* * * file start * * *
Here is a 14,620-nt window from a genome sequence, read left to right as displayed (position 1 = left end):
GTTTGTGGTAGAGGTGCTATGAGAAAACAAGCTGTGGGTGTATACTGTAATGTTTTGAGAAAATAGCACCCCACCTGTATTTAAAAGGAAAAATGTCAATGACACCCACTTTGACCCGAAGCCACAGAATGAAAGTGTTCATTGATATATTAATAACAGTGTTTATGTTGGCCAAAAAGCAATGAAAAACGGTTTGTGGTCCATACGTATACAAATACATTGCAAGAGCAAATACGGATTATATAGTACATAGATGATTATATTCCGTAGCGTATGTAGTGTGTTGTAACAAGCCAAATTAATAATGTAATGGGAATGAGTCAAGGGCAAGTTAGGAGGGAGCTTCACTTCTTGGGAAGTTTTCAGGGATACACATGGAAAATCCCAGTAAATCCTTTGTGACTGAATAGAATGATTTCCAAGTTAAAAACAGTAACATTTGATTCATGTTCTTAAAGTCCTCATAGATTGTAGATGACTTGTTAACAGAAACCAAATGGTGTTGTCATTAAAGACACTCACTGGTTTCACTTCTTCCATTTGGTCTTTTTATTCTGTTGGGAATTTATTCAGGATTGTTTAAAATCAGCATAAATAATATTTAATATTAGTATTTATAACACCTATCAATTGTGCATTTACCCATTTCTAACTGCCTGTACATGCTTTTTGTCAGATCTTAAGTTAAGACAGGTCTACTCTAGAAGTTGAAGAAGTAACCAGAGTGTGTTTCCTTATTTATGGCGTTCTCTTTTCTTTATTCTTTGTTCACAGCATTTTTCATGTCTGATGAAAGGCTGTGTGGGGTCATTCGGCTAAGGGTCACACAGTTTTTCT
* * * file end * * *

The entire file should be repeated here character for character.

Here is a 14,620-nt window from a genome sequence, read left to right as displayed (position 1 = left end):
GTTTGTGGTAGAGGTGCTATGAGAAAACAAGCTGTGGGTGTATACTGTAATGTTTTGAGAAAATAGCACCCCACCTGTATTTAAAAGGAAAAATGTCAATGACACCCACTTTGACCCGAAGCCACAGAATGAAAGTGTTCATTGATATATTAATAACAGTGTTTATGTTGGCCAAAAAGCAATGAAAAACGGTTTGTGGTCCATACGTATACAAATACATTGCAAGAGCAAATACGGATTATATAGTACATAGATGATTATATTCCGTAGCGTATGTAGTGTGTTGTAACAAGCCAAATTAATAATGTAATGGGAATGAGTCAAGGGCAAGTTAGGAGGGAGCTTCACTTCTTGGGAAGTTTTCAGGGATACACATGGAAAATCCCAGTAAATCCTTTGTGACTGAATAGAATGATTTCCAAGTTAAAAACAGTAACATTTGATTCATGTTCTTAAAGTCCTCATAGATTGTAGATGACTTGTTAACAGAAACCAAATGGTGTTGTCATTAAAGACACTCACTGGTTTCACTTCTTCCATTTGGTCTTTTTATTCTGTTGGGAATTTATTCAGGATTGTTTAAAATCAGCATAAATAATATTTAATATTAGTATTTATAACACCTATCAATTGTGCATTTACCCATTTCTAACTGCCTGTACATGCTTTTTGTCAGATCTTAAGTTAAGACAGGTCTACTCTAGAAGTTGAAGAAGTAACCAGAGTGTGTTTCCTTATTTATGGCGTTCTCTTTTCTTTATTCTTTGTTCACAGCATTTTTCATGTCTGATGAAAGGCTGTGTGGGGTCATTCGGCTAAGGGTCACACAGTTTTTCT